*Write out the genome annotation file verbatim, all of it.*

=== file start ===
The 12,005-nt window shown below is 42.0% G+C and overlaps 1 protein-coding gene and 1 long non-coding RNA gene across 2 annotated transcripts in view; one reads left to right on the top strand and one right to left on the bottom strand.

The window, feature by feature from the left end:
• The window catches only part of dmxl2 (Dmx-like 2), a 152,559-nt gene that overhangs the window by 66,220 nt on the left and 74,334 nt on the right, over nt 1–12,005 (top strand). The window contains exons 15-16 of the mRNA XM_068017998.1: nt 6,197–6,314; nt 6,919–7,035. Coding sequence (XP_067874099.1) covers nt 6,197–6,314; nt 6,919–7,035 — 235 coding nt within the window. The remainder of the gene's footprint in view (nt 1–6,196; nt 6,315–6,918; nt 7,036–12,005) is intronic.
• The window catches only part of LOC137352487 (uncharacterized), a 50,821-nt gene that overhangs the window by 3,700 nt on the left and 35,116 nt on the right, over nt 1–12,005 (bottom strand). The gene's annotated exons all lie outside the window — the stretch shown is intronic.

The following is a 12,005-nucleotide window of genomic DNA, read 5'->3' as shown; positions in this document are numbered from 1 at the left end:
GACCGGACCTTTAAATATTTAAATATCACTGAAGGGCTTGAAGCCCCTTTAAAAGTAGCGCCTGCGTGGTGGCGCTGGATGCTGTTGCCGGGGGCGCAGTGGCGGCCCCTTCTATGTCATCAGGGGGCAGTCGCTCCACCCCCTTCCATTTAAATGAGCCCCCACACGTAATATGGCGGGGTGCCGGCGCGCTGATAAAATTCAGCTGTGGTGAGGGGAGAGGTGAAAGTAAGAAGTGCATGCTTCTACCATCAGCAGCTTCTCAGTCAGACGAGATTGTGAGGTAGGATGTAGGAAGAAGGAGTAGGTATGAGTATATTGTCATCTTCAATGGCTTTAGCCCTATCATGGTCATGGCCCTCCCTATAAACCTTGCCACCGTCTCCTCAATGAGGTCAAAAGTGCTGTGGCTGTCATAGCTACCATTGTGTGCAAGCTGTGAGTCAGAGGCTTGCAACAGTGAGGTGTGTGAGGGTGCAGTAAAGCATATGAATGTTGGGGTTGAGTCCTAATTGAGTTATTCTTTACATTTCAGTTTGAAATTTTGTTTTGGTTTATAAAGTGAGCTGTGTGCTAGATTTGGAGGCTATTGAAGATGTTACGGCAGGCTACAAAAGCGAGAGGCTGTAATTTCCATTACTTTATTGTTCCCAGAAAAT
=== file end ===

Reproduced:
The 12,005-nt window shown below is 42.0% G+C and overlaps 1 protein-coding gene and 1 long non-coding RNA gene across 2 annotated transcripts in view; one reads left to right on the top strand and one right to left on the bottom strand.

The window, feature by feature from the left end:
• The window catches only part of dmxl2 (Dmx-like 2), a 152,559-nt gene that overhangs the window by 66,220 nt on the left and 74,334 nt on the right, over nt 1–12,005 (top strand). The window contains exons 15-16 of the mRNA XM_068017998.1: nt 6,197–6,314; nt 6,919–7,035. Coding sequence (XP_067874099.1) covers nt 6,197–6,314; nt 6,919–7,035 — 235 coding nt within the window. The remainder of the gene's footprint in view (nt 1–6,196; nt 6,315–6,918; nt 7,036–12,005) is intronic.
• The window catches only part of LOC137352487 (uncharacterized), a 50,821-nt gene that overhangs the window by 3,700 nt on the left and 35,116 nt on the right, over nt 1–12,005 (bottom strand). The gene's annotated exons all lie outside the window — the stretch shown is intronic.

The following is a 12,005-nucleotide window of genomic DNA, read 5'->3' as shown; positions in this document are numbered from 1 at the left end:
GACCGGACCTTTAAATATTTAAATATCACTGAAGGGCTTGAAGCCCCTTTAAAAGTAGCGCCTGCGTGGTGGCGCTGGATGCTGTTGCCGGGGGCGCAGTGGCGGCCCCTTCTATGTCATCAGGGGGCAGTCGCTCCACCCCCTTCCATTTAAATGAGCCCCCACACGTAATATGGCGGGGTGCCGGCGCGCTGATAAAATTCAGCTGTGGTGAGGGGAGAGGTGAAAGTAAGAAGTGCATGCTTCTACCATCAGCAGCTTCTCAGTCAGACGAGATTGTGAGGTAGGATGTAGGAAGAAGGAGTAGGTATGAGTATATTGTCATCTTCAATGGCTTTAGCCCTATCATGGTCATGGCCCTCCCTATAAACCTTGCCACCGTCTCCTCAATGAGGTCAAAAGTGCTGTGGCTGTCATAGCTACCATTGTGTGCAAGCTGTGAGTCAGAGGCTTGCAACAGTGAGGTGTGTGAGGGTGCAGTAAAGCATATGAATGTTGGGGTTGAGTCCTAATTGAGTTATTCTTTACATTTCAGTTTGAAATTTTGTTTTGGTTTATAAAGTGAGCTGTGTGCTAGATTTGGAGGCTATTGAAGATGTTACGGCAGGCTACAAAAGCGAGAGGCTGTAATTTCCATTACTTTATTGTTCCCAGAAAAT